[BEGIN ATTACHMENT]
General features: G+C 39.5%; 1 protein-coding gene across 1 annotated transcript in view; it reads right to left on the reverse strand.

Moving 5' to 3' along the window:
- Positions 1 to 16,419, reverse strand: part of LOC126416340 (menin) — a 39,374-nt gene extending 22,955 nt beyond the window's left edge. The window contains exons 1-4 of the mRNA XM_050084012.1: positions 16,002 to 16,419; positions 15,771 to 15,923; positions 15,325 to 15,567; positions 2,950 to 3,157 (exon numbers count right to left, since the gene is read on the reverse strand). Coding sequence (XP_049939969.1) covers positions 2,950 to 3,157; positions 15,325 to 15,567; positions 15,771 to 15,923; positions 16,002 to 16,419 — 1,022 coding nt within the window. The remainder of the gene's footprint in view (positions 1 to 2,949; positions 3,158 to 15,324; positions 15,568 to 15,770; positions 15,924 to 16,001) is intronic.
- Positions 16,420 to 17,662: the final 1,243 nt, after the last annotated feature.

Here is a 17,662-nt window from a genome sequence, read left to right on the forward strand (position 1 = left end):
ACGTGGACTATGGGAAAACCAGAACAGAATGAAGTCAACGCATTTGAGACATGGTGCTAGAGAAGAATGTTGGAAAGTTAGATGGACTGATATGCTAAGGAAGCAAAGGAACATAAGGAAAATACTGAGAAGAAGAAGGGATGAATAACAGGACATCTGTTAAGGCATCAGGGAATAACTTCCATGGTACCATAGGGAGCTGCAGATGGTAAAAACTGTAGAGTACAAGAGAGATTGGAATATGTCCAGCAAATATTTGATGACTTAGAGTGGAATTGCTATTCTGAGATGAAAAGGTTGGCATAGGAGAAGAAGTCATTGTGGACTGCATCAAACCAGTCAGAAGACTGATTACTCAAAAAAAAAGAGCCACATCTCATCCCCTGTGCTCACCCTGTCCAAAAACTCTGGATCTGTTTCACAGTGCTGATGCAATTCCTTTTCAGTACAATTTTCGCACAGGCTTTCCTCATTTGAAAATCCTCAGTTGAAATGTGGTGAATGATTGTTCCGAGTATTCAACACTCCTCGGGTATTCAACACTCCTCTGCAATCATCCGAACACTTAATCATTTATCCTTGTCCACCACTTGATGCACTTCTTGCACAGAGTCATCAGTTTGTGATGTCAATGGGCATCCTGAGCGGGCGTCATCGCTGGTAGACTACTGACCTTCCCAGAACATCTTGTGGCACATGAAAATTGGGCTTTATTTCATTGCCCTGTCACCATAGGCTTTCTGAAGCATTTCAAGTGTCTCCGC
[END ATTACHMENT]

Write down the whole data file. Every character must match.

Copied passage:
General features: G+C 39.5%; 1 protein-coding gene across 1 annotated transcript in view; it reads right to left on the reverse strand.

Moving 5' to 3' along the window:
- Positions 1 to 16,419, reverse strand: part of LOC126416340 (menin) — a 39,374-nt gene extending 22,955 nt beyond the window's left edge. The window contains exons 1-4 of the mRNA XM_050084012.1: positions 16,002 to 16,419; positions 15,771 to 15,923; positions 15,325 to 15,567; positions 2,950 to 3,157 (exon numbers count right to left, since the gene is read on the reverse strand). Coding sequence (XP_049939969.1) covers positions 2,950 to 3,157; positions 15,325 to 15,567; positions 15,771 to 15,923; positions 16,002 to 16,419 — 1,022 coding nt within the window. The remainder of the gene's footprint in view (positions 1 to 2,949; positions 3,158 to 15,324; positions 15,568 to 15,770; positions 15,924 to 16,001) is intronic.
- Positions 16,420 to 17,662: the final 1,243 nt, after the last annotated feature.

Here is a 17,662-nt window from a genome sequence, read left to right on the forward strand (position 1 = left end):
ACGTGGACTATGGGAAAACCAGAACAGAATGAAGTCAACGCATTTGAGACATGGTGCTAGAGAAGAATGTTGGAAAGTTAGATGGACTGATATGCTAAGGAAGCAAAGGAACATAAGGAAAATACTGAGAAGAAGAAGGGATGAATAACAGGACATCTGTTAAGGCATCAGGGAATAACTTCCATGGTACCATAGGGAGCTGCAGATGGTAAAAACTGTAGAGTACAAGAGAGATTGGAATATGTCCAGCAAATATTTGATGACTTAGAGTGGAATTGCTATTCTGAGATGAAAAGGTTGGCATAGGAGAAGAAGTCATTGTGGACTGCATCAAACCAGTCAGAAGACTGATTACTCAAAAAAAAAGAGCCACATCTCATCCCCTGTGCTCACCCTGTCCAAAAACTCTGGATCTGTTTCACAGTGCTGATGCAATTCCTTTTCAGTACAATTTTCGCACAGGCTTTCCTCATTTGAAAATCCTCAGTTGAAATGTGGTGAATGATTGTTCCGAGTATTCAACACTCCTCGGGTATTCAACACTCCTCTGCAATCATCCGAACACTTAATCATTTATCCTTGTCCACCACTTGATGCACTTCTTGCACAGAGTCATCAGTTTGTGATGTCAATGGGCATCCTGAGCGGGCGTCATCGCTGGTAGACTACTGACCTTCCCAGAACATCTTGTGGCACATGAAAATTGGGCTTTATTTCATTGCCCTGTCACCATAGGCTTTCTGAAGCATTTCAAGTGTCTCCGC